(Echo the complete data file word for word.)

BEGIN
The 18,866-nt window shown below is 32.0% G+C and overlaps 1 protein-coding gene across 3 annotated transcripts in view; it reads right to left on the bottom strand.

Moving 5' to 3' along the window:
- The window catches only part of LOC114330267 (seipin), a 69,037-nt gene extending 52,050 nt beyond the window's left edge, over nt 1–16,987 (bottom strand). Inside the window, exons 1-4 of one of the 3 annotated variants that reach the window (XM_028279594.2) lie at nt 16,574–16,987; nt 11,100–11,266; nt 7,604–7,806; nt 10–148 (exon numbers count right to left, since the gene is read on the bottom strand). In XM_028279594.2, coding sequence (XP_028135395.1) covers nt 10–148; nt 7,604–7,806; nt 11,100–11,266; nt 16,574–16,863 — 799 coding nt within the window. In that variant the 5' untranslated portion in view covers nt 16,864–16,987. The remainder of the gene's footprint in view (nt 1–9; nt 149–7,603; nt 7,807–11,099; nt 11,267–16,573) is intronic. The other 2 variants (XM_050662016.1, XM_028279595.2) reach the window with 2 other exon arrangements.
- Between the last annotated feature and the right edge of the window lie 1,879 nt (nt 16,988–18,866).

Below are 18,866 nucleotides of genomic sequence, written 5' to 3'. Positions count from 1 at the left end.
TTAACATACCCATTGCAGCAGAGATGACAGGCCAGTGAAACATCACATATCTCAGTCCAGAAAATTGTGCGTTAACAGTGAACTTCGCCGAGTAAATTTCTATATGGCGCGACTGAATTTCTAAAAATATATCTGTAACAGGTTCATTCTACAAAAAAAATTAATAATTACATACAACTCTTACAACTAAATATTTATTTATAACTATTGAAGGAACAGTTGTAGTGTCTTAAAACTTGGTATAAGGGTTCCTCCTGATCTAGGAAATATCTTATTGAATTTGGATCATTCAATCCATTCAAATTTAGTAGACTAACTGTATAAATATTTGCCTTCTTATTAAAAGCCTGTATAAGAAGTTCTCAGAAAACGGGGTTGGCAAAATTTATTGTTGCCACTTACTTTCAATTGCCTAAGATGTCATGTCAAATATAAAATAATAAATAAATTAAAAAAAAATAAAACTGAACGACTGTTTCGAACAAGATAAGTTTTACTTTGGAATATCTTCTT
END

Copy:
The 18,866-nt window shown below is 32.0% G+C and overlaps 1 protein-coding gene across 3 annotated transcripts in view; it reads right to left on the bottom strand.

Moving 5' to 3' along the window:
- The window catches only part of LOC114330267 (seipin), a 69,037-nt gene extending 52,050 nt beyond the window's left edge, over nt 1–16,987 (bottom strand). Inside the window, exons 1-4 of one of the 3 annotated variants that reach the window (XM_028279594.2) lie at nt 16,574–16,987; nt 11,100–11,266; nt 7,604–7,806; nt 10–148 (exon numbers count right to left, since the gene is read on the bottom strand). In XM_028279594.2, coding sequence (XP_028135395.1) covers nt 10–148; nt 7,604–7,806; nt 11,100–11,266; nt 16,574–16,863 — 799 coding nt within the window. In that variant the 5' untranslated portion in view covers nt 16,864–16,987. The remainder of the gene's footprint in view (nt 1–9; nt 149–7,603; nt 7,807–11,099; nt 11,267–16,573) is intronic. The other 2 variants (XM_050662016.1, XM_028279595.2) reach the window with 2 other exon arrangements.
- Between the last annotated feature and the right edge of the window lie 1,879 nt (nt 16,988–18,866).

Below are 18,866 nucleotides of genomic sequence, written 5' to 3'. Positions count from 1 at the left end.
TTAACATACCCATTGCAGCAGAGATGACAGGCCAGTGAAACATCACATATCTCAGTCCAGAAAATTGTGCGTTAACAGTGAACTTCGCCGAGTAAATTTCTATATGGCGCGACTGAATTTCTAAAAATATATCTGTAACAGGTTCATTCTACAAAAAAAATTAATAATTACATACAACTCTTACAACTAAATATTTATTTATAACTATTGAAGGAACAGTTGTAGTGTCTTAAAACTTGGTATAAGGGTTCCTCCTGATCTAGGAAATATCTTATTGAATTTGGATCATTCAATCCATTCAAATTTAGTAGACTAACTGTATAAATATTTGCCTTCTTATTAAAAGCCTGTATAAGAAGTTCTCAGAAAACGGGGTTGGCAAAATTTATTGTTGCCACTTACTTTCAATTGCCTAAGATGTCATGTCAAATATAAAATAATAAATAAATTAAAAAAAAATAAAACTGAACGACTGTTTCGAACAAGATAAGTTTTACTTTGGAATATCTTCTT